Because it has elements of intuition and creativity, some marketers may think that insight is best left to the creative agencies. In our opinion this is not correct. Involve the creative agencies of course, but insight remains a process that the marketer must drive, just as developing CSFs is a process, and most people wouldn’t leave an agency to develop their CSFs.
The generation of insight transforms the fortunes of brands, creates meaningful differentiation and “Blue Oceans”. Whatever process is chosen, it is the desire of the marketer for insight that will make the difference.
It is often the case that when you find it difficult to write a unique position statement or define why you are differentiated in a meaningful way you are lacking insight. It may be best to step away from the process for a while and return to insight, apply an insight process, drive out a few ideas and then come back to the position/differentiation/segment discussion. This is likely to provide new perspectives and strengthen your plan.
What do we measure and why?
The term Key Performance Indicators (KPIs), often used by marketers, doesn’t capture the scope of what we are talking about here because we are discussing both the performance of a brand AND monitoring the evolution of a market. Therefore, we prefer to use the term Market Monitoring (MM). MM is an increasingly important part of both the strategic and brand planning processes. We need to know, often in real time, what the impact of our plan is, how the market is evolving, what competitors are doing and how stakeholders are reacting. We need MM that provides us with information we can act upon to reallocate resources, adapt communication, exploit opportunities, stop ineffective actions and implement new actions. The role of MM is not to generate support to justify the plan, it is for illumination of the path forward. MM should measure brand performance and changing environments, attitudes and habits as well as specifics such as competitor activities.
When developing MM for a modern brand plan there are two major categories of KPIs that must be developed;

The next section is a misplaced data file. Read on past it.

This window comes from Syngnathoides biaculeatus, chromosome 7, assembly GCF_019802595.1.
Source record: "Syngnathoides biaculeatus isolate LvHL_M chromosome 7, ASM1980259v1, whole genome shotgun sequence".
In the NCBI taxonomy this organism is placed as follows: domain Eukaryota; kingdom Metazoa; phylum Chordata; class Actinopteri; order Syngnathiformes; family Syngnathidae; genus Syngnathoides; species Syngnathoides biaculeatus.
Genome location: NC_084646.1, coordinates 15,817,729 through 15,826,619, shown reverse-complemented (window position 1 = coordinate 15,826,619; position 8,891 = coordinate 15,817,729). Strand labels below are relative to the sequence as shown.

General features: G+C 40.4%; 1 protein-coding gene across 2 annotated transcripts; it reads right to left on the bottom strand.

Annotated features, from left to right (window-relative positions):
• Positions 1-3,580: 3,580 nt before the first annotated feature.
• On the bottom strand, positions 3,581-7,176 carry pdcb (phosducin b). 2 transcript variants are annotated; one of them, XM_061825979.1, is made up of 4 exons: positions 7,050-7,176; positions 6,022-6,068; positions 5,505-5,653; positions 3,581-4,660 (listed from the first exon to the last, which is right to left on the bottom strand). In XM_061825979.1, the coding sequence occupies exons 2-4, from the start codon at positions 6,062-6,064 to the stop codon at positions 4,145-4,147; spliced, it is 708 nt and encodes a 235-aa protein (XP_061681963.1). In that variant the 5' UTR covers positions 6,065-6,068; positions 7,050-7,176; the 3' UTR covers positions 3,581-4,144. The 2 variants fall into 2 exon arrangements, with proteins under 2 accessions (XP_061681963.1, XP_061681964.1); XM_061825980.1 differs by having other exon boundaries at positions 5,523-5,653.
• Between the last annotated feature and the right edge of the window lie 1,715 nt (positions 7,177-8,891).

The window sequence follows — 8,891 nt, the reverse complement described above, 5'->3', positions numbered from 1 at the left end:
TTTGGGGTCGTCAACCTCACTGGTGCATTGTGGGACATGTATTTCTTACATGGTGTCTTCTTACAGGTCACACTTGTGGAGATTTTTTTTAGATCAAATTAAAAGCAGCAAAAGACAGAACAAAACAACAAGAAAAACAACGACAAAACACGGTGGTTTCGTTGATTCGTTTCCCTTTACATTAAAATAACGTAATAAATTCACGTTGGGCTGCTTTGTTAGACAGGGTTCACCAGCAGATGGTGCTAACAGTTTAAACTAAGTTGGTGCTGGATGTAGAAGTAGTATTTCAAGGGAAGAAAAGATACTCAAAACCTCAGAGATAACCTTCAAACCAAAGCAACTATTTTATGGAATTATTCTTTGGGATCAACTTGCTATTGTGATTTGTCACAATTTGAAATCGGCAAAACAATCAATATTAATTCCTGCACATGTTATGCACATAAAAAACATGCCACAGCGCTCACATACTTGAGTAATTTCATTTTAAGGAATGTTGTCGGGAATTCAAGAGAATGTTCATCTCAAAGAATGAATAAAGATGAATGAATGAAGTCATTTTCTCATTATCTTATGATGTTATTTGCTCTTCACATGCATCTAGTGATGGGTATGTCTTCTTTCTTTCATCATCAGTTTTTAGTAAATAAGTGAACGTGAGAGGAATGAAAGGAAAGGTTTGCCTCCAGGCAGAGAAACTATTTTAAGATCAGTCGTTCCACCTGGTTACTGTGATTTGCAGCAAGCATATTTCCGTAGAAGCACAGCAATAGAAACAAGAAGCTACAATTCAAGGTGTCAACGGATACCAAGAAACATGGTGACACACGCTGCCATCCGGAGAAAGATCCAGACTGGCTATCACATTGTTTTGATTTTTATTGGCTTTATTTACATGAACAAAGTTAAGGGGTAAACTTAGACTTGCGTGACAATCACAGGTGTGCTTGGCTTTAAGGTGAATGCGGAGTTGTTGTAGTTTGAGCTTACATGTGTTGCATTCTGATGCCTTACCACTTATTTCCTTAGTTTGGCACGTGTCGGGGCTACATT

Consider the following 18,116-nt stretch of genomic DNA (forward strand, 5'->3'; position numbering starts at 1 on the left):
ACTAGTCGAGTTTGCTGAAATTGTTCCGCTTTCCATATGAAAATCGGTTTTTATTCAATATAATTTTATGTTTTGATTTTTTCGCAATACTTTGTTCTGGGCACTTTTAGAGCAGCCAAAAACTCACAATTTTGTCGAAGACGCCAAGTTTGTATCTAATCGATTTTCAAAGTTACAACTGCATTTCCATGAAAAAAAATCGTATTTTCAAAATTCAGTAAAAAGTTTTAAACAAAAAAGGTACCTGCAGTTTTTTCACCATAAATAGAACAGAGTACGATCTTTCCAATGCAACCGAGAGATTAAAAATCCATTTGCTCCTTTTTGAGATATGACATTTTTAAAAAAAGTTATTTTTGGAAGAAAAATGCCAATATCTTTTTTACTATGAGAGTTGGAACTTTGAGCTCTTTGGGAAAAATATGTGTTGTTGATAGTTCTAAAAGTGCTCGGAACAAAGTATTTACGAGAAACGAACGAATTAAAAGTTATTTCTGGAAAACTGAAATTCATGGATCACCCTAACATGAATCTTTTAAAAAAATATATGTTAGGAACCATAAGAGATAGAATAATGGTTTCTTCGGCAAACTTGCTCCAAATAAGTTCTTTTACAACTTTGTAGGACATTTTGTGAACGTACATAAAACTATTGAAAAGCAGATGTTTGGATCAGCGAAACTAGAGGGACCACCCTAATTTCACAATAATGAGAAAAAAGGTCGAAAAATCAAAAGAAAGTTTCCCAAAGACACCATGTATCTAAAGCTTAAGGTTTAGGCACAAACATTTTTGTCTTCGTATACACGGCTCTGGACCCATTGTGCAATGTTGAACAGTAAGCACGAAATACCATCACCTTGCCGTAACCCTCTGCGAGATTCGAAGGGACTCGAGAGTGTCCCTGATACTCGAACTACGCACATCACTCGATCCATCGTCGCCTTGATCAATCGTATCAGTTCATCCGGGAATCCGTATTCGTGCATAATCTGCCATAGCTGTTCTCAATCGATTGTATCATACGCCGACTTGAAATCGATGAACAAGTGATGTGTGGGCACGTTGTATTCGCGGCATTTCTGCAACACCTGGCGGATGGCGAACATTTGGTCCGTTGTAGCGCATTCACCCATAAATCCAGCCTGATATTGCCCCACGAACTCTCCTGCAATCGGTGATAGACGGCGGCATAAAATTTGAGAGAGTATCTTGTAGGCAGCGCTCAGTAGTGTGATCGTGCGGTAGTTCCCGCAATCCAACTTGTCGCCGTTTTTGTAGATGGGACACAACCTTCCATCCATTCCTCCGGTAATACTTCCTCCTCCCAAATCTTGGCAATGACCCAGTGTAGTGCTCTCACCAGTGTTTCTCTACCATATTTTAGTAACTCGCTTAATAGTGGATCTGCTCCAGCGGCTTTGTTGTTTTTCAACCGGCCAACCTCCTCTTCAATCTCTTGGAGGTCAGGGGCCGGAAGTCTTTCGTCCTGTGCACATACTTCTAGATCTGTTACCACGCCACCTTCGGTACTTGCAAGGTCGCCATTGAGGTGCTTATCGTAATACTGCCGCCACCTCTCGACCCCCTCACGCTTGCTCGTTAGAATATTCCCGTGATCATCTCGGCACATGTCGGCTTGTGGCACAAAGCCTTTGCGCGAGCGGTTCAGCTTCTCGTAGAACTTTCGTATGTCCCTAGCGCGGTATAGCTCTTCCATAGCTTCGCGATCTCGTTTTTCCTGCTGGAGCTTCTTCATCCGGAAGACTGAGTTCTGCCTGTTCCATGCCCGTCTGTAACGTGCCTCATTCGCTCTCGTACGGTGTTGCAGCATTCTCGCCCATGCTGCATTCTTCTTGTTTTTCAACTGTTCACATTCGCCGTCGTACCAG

- Those measures that monitor the progress of our plan and strategy that inform and facilitate course correction if required. They may be aligned with MM from the strategic plan and should monitor not only cross-sectional data such as market share, sales and distribution but also longitudinal elements such as changing attitudes, evolving habits and, of course, belief shifts
- Those measures that “Trigger” optional parts of the plan. For example, if your plan includes a statement “If a competitor starts to promote to primary care then we will implement a set of tactics” you must have a measure that monitors primary care for competitor activity
The sources of MM are many. The role of the Competitor Intelligence (CI) team is clearly pivotal, as is real-time information from field-based staff and healthcare professionals, as well as recognised, more traditional, market research based approaches. In today’s markets a critical element is the ability to gather information quickly, understand the implications and respond. This is especially important in modern markets where scenario planning identifies critical information required in real time.
The involvement of the CI team, and perhaps others, can support this responsiveness. It may benefit the planning process to have a timely, usually monthly, review of CI versus the plan to answer the question “Is there any CI that has implications for our planning, any CI that suggests we should “Trigger” a particular set of tactics?” Having a well-informed and integrated CI team in this process increases efficiency significantly.
What does a modern brand plan look like?
In these articles we have discussed critical elements of strategic and brand planning, some that overlap and some that are unique to their particular process. Our desire is always to raise the quality of strategic thinking, insight and planning, and to support the planners with these difficult and challenging goals. To support planners, we have developed the checklist below to help quickly assess whether a brand plan meets the criteria required to be successful in the modern world of complexity and uncertainty. We have deliberately covered specific elements of the brand plan and do not claim to have covered every element of the planning process. However, we believe that the checklist below will allow planners to identify gaps in their thinking and planning and to create more robust, accurate, flexible and relevant plans that support them, their cross-functional teams and their leadership.
|Sections of the brand plan process||Planner’s Checklist|
|Relationship to the strategic plan|
|Flexible strategy (core and specific)|
|Market monitoring (MM)|
This series of 3 articles was written by the team at Osprey Health Consulting, a strategy firm specialising in and passionate about strategic planning and brand planning. We would like to hear your comments on this article.
Please contact Osprey Health Consulting via firstname.lastname@example.org